North-west of Khartoum center lies the district of Omdurman that hosts most of Khartoum’s sights: the Mahdi’s Tomb, the Khalida’s House, Sudan’s largest Souk and the ultimate highlight of any visit to Khartoum, the Dancing Dervishes who gather every Friday at the Tomb of Skeikh Hamed al Nil set in the middle of a Sufi cemetery.
Once a week sellers, buyers and of course lots of camels gather at the Camel market of Muehjle. One of the places I was very eager to see in Sudan, but to go there after only a few hours of sleep was not really appealing. Kelly and I were dead tired, our flight had arrived at 2am and we had planned to spend the day leisurely in Khartoum. Besides US 60 for a car plus driver seemed a lot. Well, we were so glad we did it, it was such a great experience. The camels are bread in Darfur and are walked all the way up to Khartoum where they are sold and put on trucks to be finally sold and slaughtered in Egypt. In former days the camels walked all the way to their deaths, which took them 24 days.
George, the owner of Hotel Acropolis, got us tickets to the party at the Germany Embassy for US60. It will always be remembered as the best New Year’s Party. The “Who is Who” of Khartoum was present, diplomats, businesspeople from all corners of the world as well as lots of Sudanese.
How we got the idea to visit the SOS children’s village? The mother of a student of mine told me about it. A quick mail to the German organization and we were all set. Kelly and I were received by the director of the village, Mr Abdel Kareem, a very charismatic, kind man and Lena the assistant of the national director.
Khartoum – the very name makes most people’s phantasies go wild, since so little is known about the capital of Sudan. Well, there is actually a lot to explore if you take your time and we certainly did. The confluence of the Blue and White Nile is probably the most famous sight in Khartoum. Unfortunately, most visitors simply drive across the bridge and look down, since the closest place to the watch the two rivers merge is officially closed, Mogran Family Park. There used to be a fairy-wheel that provided a superb view, but it has been dismantled years ago, like all the other rides. That would not keep Kelly and me from going there anyway, what we discovered was the most bizarre place.
My handicaps were plenty – my very poor French, travelling on my own, hardly any other tourists to exchange information with and the absence of a public transport system in Benin.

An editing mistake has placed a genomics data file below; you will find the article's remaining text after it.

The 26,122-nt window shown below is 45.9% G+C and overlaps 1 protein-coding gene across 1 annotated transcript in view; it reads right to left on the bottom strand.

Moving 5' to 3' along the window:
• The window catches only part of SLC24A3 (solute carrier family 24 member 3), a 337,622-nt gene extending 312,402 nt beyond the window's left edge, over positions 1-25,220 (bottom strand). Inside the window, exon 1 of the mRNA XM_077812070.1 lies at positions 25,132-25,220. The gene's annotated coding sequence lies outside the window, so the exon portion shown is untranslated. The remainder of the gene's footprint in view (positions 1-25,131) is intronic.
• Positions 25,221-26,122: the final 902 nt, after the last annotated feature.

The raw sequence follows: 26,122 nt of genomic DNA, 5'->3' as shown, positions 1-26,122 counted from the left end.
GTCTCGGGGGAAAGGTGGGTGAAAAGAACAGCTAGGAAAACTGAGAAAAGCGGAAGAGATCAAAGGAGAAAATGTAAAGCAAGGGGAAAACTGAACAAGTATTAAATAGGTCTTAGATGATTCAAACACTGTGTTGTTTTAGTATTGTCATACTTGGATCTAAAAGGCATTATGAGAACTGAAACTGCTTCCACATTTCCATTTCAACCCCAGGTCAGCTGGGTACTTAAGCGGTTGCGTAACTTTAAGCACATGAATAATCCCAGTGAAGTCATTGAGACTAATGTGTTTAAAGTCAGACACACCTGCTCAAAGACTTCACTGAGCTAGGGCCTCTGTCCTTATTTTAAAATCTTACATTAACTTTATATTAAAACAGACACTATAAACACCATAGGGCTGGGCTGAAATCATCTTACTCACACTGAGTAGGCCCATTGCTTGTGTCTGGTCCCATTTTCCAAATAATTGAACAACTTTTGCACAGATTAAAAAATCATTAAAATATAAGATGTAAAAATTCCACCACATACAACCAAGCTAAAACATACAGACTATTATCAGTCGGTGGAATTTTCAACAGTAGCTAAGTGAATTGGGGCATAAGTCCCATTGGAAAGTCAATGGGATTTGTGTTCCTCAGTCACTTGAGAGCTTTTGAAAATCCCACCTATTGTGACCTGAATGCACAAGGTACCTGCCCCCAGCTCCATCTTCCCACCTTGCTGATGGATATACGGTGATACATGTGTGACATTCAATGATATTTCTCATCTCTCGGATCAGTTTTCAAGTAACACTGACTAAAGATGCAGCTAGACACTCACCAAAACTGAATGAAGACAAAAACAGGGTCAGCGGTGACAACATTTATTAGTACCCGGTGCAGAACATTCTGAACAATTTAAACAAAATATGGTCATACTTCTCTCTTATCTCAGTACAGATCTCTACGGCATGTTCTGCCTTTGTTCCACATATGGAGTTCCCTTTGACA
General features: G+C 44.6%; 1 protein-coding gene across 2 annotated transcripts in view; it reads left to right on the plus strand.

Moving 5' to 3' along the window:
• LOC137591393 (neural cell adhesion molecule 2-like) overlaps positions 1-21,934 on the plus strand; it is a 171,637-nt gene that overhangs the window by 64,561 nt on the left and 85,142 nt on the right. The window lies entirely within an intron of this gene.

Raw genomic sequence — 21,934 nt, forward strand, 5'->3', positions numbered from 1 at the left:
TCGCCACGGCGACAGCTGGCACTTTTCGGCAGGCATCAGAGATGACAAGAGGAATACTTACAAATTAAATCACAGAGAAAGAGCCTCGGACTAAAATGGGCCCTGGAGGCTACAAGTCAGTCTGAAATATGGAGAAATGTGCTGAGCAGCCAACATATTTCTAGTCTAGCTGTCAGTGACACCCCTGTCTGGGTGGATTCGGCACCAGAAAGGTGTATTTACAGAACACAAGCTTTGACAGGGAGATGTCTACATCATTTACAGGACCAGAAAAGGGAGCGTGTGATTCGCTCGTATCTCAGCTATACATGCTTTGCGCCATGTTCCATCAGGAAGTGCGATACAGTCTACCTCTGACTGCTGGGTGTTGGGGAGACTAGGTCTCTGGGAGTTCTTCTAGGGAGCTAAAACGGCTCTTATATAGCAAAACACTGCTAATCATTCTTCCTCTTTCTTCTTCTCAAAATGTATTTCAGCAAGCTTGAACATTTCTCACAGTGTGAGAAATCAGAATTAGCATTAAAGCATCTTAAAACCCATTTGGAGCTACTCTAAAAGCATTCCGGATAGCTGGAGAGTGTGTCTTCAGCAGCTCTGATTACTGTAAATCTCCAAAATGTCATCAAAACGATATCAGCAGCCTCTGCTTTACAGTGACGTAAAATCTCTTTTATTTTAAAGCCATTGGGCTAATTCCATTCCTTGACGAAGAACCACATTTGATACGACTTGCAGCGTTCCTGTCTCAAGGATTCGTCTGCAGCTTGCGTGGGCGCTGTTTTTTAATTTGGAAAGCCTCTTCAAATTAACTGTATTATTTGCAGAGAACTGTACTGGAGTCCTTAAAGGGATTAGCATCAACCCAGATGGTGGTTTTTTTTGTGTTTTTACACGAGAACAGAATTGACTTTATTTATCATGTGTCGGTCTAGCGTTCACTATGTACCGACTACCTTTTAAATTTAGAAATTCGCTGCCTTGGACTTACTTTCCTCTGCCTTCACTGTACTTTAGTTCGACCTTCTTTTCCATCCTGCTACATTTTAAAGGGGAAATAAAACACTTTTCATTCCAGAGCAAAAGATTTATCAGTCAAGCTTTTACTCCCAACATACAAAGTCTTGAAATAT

Benin lacks pubic transport to an extent I didn’t think was possible, it just doesn’t exist, Not even taxis. When Beninoises speak of taxis they talk about run-down cars that pick up people as they go, but it is not a taxi you have to your own, unless you pay for all the seats. For longer trips the taxis often don’t leave unless they are filled to the rim, with a roof full of cargo.
Roch, a resident of Puerto Novo participated in a teachers’ exchange program in Vienna years ago. Only days before departing for Benin I learned about this through my friend Linde Magg, who hosted Roch during his day in Vienna. He answered my mail immediately and met me already on my first day in Cotonou. Quickly it was decided that I would welcome the New Year with his extended family in Puerto Novo.
New Year’s Eve was rather quiet. Roch’s adult children had invited friends from Nigeria and hung around the house before leaving for a club. But January 1 was an unparalleled life time experience.
A nasty grey sky was the first thing I spotted when opening the curtains on my very first morning in Cotonou. Was it going to rain any minute? A quick check of the weather app said „low visibility due to dust“. Eventually it sank in, Harmattan season. This wind bis lowing from the Sahara across West Africa between December and March fills the air with thick dust. The horizon is greyish white, a photographer’s nightmare. A kind of blue skies would sometimes reappear late afternoon.
A small path separates the two villages of Camata and Shakaloke. Why they never merged? Two different clans reside there, explained Monsieur Bash, who works for Conetre e Protégé Nature. This local NGO supports villagers with all kinds of projects, like collecting rainwater, a school was built, the value of herbal medicine is kept alive and the occasional tourists in the area is shown these achievements.
A privilege that I had more or less to myself, in the four days around Dassa I did not see a single tourists.
Forget New York, the true and real yellow fleet calls Cotonou its home. Streets are buzzing with young men on motorbikes, wearing bright yellow vests, registration number printed on the back. Even before I arrived I Benin I was determined to explore places by zemidjan, or simply zem, as they are called. Since Cotonou, nor any other town in Benin, provide urban public transport that is your choice. Half a Euro is a trip to most places around town. Despite the zigg-zagging through traffic, using sidewalks as escape routes during traffic jam, I was never really afraid. The only downside, zem drivers don’t provide helmets for their passengers like they do in Rwanda.